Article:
Thoughts on navigating the first year of business in a year unlike any other.
One year ago Boothby launched. We’ve had a big year since then: bars have opened and closed and reopened (and closed and reopened some more); we found out the pandemic is actually just How We Live Now. I’ve spoken to bartenders and bar owners, written about their exploits, sipped their drinks, and was stoked to see this little publication named among the top 10 in the world at this year’s Tales of the Cocktail Spirited Awards.
It hasn’t been an easy year — it hasn’t been an easy year for anyone. But it has been a year.
I’d much rather be in the bars talking about this than banging away at my keyboard, but this is where we’re at. One of my favourite themes to write on and to talk about is bartenders who go on to open their own bars, launch spirits brands, and bring new things to life — maybe it’s a new drink, a list, a book, whatever.
Sum it up as “bartenders doing interesting shit.”
It’s with that in mind that I’m sharing a few of the things I’ve learned throughout this first year. The media business is different to the bar business, but I’m sure a few things are translatable. I hope it helps a couple people to take the leap to make something amazing.
Before I go on, though, a word: if you’re reading this — thank you. Thanks for supporting Boothby with your shares, follows, and subscribes (you can sign up to be a Boothby member here for free, by the way), but more than that, for your time and for sharing your stories. It’s wonderful to get to bring these stories to you, and without your support it wouldn’t be possible. Thank you.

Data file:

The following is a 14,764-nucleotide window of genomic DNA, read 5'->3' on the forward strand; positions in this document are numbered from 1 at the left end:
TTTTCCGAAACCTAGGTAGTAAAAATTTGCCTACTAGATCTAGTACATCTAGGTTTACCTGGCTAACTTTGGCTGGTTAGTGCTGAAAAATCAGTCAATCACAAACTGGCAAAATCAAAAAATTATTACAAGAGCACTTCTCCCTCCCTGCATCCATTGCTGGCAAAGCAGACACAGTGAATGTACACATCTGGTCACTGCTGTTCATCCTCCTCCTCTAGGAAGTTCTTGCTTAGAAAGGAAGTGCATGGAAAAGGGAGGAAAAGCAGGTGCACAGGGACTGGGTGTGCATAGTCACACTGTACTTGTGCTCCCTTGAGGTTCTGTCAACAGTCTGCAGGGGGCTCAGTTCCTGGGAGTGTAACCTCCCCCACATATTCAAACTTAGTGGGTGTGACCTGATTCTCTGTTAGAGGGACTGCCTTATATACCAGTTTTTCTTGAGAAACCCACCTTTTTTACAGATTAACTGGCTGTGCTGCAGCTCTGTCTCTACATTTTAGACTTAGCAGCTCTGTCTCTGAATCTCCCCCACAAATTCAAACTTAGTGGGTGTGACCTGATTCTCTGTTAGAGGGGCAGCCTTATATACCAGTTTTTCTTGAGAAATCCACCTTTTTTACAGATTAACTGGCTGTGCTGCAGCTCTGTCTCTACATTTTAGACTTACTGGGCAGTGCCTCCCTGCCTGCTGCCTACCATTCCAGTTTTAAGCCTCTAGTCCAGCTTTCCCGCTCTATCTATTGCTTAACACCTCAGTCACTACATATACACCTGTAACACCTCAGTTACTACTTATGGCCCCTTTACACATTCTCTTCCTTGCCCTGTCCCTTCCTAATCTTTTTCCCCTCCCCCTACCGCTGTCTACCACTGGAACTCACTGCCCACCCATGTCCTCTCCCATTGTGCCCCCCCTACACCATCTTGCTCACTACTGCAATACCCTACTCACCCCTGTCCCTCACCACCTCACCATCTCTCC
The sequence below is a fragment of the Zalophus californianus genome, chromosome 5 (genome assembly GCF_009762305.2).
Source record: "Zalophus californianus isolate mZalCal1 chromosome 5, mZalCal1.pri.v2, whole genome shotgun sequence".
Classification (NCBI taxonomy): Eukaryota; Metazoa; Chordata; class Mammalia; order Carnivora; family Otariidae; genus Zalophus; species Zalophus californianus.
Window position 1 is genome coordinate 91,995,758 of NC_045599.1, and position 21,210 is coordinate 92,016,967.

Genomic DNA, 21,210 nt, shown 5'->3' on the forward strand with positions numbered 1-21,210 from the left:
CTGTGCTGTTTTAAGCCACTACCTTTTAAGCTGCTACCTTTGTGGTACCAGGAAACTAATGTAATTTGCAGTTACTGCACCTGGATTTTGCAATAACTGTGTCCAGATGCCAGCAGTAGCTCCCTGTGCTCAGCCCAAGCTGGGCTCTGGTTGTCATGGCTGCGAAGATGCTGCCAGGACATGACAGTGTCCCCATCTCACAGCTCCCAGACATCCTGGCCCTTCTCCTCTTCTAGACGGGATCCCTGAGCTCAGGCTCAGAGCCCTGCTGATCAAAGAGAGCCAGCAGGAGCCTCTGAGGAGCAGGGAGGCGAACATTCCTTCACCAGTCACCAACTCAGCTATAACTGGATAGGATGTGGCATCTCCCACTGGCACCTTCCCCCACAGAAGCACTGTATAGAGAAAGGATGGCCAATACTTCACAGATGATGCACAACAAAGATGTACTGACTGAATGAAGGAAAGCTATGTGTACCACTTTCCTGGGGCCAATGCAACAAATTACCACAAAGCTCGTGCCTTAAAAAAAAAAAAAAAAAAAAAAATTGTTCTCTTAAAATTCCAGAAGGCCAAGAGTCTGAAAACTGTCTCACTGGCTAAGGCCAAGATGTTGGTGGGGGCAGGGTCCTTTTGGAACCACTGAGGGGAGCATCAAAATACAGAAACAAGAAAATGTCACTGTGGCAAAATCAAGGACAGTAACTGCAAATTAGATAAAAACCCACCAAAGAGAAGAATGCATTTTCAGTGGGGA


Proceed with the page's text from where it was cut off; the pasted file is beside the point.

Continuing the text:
I think I’m hardwired to be okay with uncertainty. We moved around a lot when I was a kid. I like being on the road. But I think that embrace of uncertainty is made easier because I’m lucky. I have good family around me, supportive friends, all of whom know me for who I am and (thankfully) tolerate me at my worst. This, friends, is a crucial contributing factor to embracing the chaos that comes with going out on your own.
But things have never been more uncertain than they are now. You’ve heard that there’s a global pandemic going on, right? I left my job in June (I think — it feels like a life ago) last year in what we now know were the early days of the pandemic. I thought that it was the right time to jump.
Why did I think that? I feel disingenuous putting it into some cohesive narrative — it was less planned than I’d like to think. But that’s what I’m going to do here.
At times of crisis, everything goes up for grabs. It felt to me like the pandemic was a big fricken rock thrown into a pond and, frankly, who knew where things would shake out? Who could know what things would look like after we emerged from that first lockdown. Who could guess we’d be where we’re at today?
There were things I knew and things I couldn’t know. I knew I could build the Boothby website — I had done that before. I knew I could write about bars, bartenders and booze; that’s what I’ve been doing since 2012. I was convinced I could make something that looked good and that I found interesting.
I thought that if I liked it, then maybe others would like it too.
But I didn’t know how I was going to make money to live. I dipped into my super to get me through a few months. Beyond that... I really didn’t know what would come of things.